Re: ML 207

Postby reinaart » Sat Jun 08, 2019 8:39 pm

Hi, I will try to get some more info to narrow down the date of the Terneuzen photo. The state of repair of the bridge might give some clues. The bridge in question was not destroyed in 1940 as I wrote earlier, the Germans actually tried to destroy it in September 1944 but didn't quite succeed in doing so (it was merely damaged).The book I mentioned earlier has a pic of HMS Ambitious in Terneuzen (decked out in bunting ). The caption says it was the base ship of the minesweeper flotilla and it is dated May 9th 1945. The wildfire site only mentions HMS St Tudno :

http://www.wildfire3.com/st-tudno.html

I take it that ML 207 belonged to force B ?

http://www.wildfire3.com/sweeping-the-scheldt.html

I have lots of WWII pics of Antwerp and Zeeland so I might be able to help locating pics taken in this general area. By the way, some 2500 V-weapons landed in Antwerp and surroundings so it may not be easy to pinpoint one particular strike.

Regards,

Arjan

reinaart
Chief Petty Officer
Posts: 63
Joined: Wed Dec 10, 2014 9:49 am

Re: ML 207

Postby reinaart » Sun Jun 09, 2019 12:03 pm

In the mean time I've found a pic showing the bridge after demolition by the Germans in September 1944. Contrary to what I assumed it was utterly destroyed .....

Image

Apparently a Bailey bridge was constructed immediately behind the original one, this bridge was finished by October 23rd 1944. This means the ML pic may have been taken somewhere between November 1944 and April 45. There may be some leaves on the trees in the ML pic, if so the pic was taken in the spring of 45.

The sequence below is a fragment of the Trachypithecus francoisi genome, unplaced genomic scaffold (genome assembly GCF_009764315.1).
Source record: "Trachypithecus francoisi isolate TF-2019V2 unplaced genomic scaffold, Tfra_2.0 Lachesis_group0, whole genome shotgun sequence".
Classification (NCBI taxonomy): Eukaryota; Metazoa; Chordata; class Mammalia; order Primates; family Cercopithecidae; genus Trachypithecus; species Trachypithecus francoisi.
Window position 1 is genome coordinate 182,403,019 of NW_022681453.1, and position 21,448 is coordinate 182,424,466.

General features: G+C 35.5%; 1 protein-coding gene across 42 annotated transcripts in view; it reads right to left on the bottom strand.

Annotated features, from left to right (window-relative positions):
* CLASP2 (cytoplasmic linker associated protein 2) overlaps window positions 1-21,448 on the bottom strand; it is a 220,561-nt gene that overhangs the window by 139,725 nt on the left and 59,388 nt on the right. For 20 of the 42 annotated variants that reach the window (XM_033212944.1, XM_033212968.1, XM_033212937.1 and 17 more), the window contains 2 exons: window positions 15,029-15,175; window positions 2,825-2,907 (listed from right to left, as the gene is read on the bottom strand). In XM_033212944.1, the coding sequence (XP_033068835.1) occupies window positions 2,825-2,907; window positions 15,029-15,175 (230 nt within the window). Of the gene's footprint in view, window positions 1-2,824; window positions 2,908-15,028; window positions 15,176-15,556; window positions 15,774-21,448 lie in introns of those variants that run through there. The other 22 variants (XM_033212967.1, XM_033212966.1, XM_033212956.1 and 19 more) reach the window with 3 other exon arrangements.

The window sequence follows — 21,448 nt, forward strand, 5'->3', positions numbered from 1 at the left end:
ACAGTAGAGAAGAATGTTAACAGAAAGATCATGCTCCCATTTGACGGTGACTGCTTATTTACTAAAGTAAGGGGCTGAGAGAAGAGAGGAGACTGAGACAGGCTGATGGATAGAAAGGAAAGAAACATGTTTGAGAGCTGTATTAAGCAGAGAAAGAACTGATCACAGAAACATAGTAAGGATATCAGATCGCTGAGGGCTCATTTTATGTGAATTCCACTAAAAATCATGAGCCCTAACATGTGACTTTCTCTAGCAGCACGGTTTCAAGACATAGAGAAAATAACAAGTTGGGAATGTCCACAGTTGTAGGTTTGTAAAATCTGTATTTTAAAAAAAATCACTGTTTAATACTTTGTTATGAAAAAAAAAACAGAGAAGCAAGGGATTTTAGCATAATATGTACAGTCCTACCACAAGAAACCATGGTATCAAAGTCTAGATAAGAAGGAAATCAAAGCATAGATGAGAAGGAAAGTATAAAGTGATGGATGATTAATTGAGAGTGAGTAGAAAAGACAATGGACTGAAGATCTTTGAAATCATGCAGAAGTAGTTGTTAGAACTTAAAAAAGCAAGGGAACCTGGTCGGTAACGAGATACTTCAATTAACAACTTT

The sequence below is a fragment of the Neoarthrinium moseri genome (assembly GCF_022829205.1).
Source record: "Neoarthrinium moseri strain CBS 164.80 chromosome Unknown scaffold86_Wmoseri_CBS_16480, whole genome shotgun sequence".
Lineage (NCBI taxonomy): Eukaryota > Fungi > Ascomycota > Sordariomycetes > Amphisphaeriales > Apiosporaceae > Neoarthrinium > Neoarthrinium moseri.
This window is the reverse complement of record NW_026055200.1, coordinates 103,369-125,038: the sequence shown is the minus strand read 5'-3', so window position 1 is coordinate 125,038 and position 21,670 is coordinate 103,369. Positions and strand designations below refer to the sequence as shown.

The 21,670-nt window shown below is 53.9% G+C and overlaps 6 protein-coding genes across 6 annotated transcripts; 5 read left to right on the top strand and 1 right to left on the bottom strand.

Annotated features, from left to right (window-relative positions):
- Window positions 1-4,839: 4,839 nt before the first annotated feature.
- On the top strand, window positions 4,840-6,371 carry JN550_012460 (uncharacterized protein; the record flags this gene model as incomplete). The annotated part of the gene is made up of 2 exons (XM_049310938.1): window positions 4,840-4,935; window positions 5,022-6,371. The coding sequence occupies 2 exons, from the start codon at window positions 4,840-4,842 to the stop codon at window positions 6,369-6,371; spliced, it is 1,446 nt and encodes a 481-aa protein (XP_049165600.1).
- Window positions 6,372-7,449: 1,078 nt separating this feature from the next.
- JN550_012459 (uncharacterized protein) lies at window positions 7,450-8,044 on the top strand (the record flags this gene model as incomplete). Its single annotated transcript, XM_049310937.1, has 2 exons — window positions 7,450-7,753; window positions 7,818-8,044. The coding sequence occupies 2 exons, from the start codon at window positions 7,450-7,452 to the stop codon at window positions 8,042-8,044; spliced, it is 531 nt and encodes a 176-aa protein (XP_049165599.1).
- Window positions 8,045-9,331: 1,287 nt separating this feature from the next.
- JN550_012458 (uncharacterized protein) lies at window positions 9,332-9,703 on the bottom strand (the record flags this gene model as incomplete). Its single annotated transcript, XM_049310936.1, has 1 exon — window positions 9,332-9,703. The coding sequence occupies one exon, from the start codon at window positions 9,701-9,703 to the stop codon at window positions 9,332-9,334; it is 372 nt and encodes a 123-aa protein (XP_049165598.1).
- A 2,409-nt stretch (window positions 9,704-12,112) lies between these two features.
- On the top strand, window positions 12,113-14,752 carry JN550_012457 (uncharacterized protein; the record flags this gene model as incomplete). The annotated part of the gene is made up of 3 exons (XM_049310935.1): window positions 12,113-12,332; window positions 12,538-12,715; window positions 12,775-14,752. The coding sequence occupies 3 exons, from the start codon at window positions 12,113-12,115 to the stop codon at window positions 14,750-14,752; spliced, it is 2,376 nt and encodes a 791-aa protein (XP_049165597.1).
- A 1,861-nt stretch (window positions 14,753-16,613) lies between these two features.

Regards,

Arjan

Gray207
Petty Officer
Posts: 30
Joined: Tue Jan 26, 2016 5:09 pm

Re: ML 207

Postby Gray207 » Mon Jun 10, 2019 12:42 pm

Peter

Thank you for your post and your kind regards. Yes, you and all the crews of, as you say, ‘those little ships’ had tremendous comradeship but much more than that, you all played such a vital role in events - far more than has been given credit for. I just hope I can complete my father’s book to help emphasise your vital role. It is so near but at some point, I know I may have to settle for ‘based on’ rather than ‘true story’ – we’ll see. Perhaps I could include footnotes indicating possible discrepancies if I’ve got things wrong. The funny thing is, every time I think that something my dad has said, or written, can’t be quite right, it turns out to be spot on.

Gray207
Petty Officer
Posts: 30
Joined: Tue Jan 26, 2016 5:09 pm

Re: ML 207

Postby Gray207 » Mon Jun 10, 2019 1:08 pm

Arjan

Thank you for the research and the latest, very dramatic, photograph of the damaged bridge. First, let me correct the obvious silly mistake in the final paragraph of my previous reply to you. The dates should, of course, have been February 1945 through to Mid-April 1945. My father does not mention being attached to either force A or B whist minesweeping on the Scheldt and although his home base was Firefly III at one point, this was not during 1944/45 but after the war in 1946 and whilst he was with ML 221.